Sexism in sport still very real problem

The inherent gender binaries in sport have meant that it has been and remains to this day a public sphere particularly prone to misogyny, both explicit and implicit. The latest in the line of chauvinistic high-profile sporting figures is the Russian Shamil Tarpischev, the president of the Russian Tennis Federation and a member of the International Olympic Committee since 1994. On a TV chat show, he referred to Serena and Venus Williams as “the Williams Brothers”, comments which Serena described as “very insensitive and extremely sexist”. Far from offering a full and frank apology, Tarpischev described his comments as a “joke” before claiming that what he had said had been blown out of proportion. Notwithstanding such side splitting jokes, the silence of the International Tennis Federation – under whose authority he falls – is far more worrying than the lazy and tired stereotyping of one ignorant individual.

The sacking of Richard Keys and Andy Gray aside, there is little sign that sport as a cooperative is taking sexism seriously. Examples abound, but take the tennis commentator John Inverdale, who, during Wimbledon 2013, magnanimously postulated that Marion Bartoli was “never going to much of a looker”; or Richard Scudamore, the CEO of the Premier League, whose incisive wit was illustrated in email exchanges which joked about the irrationality of women with children, and about keeping a female colleague “off your shaft”. Both kept their jobs, and all was forgotten.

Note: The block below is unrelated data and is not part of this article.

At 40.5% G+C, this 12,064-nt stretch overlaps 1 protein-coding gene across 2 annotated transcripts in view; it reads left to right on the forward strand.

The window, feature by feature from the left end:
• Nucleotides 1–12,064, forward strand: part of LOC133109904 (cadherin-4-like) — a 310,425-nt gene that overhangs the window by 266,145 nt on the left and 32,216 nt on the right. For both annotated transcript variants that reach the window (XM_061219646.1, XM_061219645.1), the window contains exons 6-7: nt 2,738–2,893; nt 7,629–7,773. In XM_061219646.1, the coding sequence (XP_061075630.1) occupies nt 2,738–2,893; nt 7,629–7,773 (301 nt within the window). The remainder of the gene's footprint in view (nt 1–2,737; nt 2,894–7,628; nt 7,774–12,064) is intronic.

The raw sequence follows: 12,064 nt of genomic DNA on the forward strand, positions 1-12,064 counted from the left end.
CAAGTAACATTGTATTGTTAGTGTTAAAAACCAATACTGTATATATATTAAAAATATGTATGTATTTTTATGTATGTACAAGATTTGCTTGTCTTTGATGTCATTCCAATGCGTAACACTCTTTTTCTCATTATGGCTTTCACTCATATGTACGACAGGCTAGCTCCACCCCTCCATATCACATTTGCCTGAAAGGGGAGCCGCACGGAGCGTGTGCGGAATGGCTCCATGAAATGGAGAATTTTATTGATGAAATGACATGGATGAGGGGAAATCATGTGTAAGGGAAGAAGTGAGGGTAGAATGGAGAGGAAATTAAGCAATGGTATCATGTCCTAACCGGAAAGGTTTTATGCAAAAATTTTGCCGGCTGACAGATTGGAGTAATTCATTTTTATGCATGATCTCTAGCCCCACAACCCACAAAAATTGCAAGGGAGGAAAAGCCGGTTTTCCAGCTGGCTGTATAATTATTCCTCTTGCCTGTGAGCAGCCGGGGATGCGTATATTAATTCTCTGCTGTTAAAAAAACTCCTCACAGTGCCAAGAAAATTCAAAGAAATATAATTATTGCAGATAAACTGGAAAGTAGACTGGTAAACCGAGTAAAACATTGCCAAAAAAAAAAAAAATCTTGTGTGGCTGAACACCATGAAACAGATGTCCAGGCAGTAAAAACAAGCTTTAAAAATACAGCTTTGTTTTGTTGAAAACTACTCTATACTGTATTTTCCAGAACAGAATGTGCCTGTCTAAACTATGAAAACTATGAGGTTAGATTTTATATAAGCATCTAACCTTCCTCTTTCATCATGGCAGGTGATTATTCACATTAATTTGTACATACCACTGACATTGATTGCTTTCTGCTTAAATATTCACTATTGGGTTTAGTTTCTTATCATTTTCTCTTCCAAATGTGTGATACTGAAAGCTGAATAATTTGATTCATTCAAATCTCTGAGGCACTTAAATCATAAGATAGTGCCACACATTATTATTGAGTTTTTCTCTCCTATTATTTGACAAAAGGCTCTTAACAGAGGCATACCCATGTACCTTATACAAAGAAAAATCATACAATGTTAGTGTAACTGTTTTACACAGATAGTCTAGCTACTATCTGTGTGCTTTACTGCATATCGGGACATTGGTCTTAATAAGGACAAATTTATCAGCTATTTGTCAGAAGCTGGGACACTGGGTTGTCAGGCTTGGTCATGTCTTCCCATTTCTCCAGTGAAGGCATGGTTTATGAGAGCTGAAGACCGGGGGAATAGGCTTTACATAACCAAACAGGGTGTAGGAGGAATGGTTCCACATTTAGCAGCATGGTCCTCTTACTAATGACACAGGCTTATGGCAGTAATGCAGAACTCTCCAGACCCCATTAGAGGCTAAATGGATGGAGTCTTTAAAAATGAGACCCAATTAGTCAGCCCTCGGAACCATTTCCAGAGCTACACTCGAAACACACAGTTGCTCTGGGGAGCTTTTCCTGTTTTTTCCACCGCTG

To say that sexism is not endemic to sport would be to give it far too fair a hearing. Even to ignore the questions about whether women should be able to compete in F1, or be part of the Tour de France, or participate in a woman’s decathlon (the answer to all three is yes), can anyone, for example, justify the male only membership policy of Muirfield golf club, the 16 times host of The Open? Admittedly, a private society can restrict membership however it likes, but would it be so hard for the Royal and Ancient Golf Club of St Andrews to host the championships elsewhere? The idea that women cannot compete in the same way as men is condescending; the idea that women cannot appreciate sport in the same way as men is completely absurd.